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A to Z: Intestinal Malrotation

A to Z: Intestinal Malrotation

May also be called: Volvulus, Ladd's Bands

Malrotation is twisting of the intestines (bowel). It happens when a baby's intestines don't develop properly in the uterus (womb). 

More to Know

A twist in the bowel can block food from moving through the digestive system. A very bad twist might cut off blood flow to the bowel. When that happens, the bowel starts to die. 

Most of the time, doctors discover a malrotation in a baby's first year of life. Babies whose bowels are twisted usually shows signs of belly pain and cramps by pulling up their legs and crying. A baby with a malrotation often has a swollen belly, throws up, has diarrhea (sometimes with blood), or can't poop at all.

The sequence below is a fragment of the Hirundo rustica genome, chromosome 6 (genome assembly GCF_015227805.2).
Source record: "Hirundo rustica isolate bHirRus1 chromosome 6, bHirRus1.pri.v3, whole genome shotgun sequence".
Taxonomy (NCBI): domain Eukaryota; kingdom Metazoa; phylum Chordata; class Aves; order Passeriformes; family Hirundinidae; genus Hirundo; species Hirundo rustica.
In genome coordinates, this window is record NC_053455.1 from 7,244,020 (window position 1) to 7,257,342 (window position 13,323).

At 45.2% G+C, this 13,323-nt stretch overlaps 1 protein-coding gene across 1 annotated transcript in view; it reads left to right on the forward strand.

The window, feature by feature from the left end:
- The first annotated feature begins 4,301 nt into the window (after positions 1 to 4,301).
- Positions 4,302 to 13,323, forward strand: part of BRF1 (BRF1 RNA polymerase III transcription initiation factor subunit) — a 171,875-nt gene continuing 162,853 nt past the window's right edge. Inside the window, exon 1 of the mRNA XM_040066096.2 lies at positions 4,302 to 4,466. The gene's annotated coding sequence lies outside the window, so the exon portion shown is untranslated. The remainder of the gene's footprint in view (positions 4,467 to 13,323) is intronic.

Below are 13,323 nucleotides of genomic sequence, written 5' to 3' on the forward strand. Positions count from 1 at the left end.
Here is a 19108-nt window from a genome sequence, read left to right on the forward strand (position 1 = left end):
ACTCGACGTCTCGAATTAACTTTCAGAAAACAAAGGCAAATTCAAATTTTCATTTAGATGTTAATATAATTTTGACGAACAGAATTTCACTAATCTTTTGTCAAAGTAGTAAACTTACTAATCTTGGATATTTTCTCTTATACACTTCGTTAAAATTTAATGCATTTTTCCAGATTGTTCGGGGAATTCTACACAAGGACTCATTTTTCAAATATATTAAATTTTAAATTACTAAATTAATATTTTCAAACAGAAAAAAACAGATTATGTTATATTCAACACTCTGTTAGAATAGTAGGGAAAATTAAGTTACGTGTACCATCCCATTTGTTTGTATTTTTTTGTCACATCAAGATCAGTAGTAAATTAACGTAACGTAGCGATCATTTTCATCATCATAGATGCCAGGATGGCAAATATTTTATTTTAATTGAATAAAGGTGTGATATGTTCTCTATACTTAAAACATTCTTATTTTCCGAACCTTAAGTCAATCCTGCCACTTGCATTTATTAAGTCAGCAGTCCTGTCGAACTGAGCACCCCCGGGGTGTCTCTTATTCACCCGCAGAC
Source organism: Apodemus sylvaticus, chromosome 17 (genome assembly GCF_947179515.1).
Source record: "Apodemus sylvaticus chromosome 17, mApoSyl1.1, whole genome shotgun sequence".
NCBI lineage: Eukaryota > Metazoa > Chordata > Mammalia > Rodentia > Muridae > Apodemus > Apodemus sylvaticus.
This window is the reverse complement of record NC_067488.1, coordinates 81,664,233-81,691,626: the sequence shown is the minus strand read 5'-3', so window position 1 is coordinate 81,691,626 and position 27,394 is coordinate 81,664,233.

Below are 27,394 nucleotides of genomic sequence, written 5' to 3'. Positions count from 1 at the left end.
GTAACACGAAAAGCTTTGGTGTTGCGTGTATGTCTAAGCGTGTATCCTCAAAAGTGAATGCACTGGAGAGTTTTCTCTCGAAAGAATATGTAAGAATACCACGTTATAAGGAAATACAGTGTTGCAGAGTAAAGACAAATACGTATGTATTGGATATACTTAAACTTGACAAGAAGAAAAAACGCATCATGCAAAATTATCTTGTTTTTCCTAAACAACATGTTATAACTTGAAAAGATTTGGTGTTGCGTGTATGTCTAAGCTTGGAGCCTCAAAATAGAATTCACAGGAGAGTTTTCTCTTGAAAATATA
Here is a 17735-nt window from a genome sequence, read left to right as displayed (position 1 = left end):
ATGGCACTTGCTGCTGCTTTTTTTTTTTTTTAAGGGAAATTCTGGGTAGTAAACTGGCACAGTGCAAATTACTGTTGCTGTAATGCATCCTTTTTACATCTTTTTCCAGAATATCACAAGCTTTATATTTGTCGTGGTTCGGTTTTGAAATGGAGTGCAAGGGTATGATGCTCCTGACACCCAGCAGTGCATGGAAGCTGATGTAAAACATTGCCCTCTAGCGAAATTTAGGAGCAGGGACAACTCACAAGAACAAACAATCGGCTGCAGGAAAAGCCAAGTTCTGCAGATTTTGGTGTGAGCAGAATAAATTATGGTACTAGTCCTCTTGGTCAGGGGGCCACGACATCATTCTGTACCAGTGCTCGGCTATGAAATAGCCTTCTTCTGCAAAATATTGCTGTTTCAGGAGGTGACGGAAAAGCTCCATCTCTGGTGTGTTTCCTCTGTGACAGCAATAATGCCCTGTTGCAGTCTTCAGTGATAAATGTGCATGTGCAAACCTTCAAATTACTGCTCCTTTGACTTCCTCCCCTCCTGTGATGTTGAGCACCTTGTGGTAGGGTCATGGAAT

Some people with malrotation don't have problems and go through life without knowing they have it.

Fixing a malrotation often means surgery. After the problem is fixed, most kids grow and develop normally.

Keep in Mind

Intestinal malrotation can be an emergency. Go to the ER right away if a child has a swollen, tender belly and throws up bile (yellow or green liquid) or has bloody stools (poop).

All A to Z dictionary entries are regularly reviewed by KidsHealth medical experts.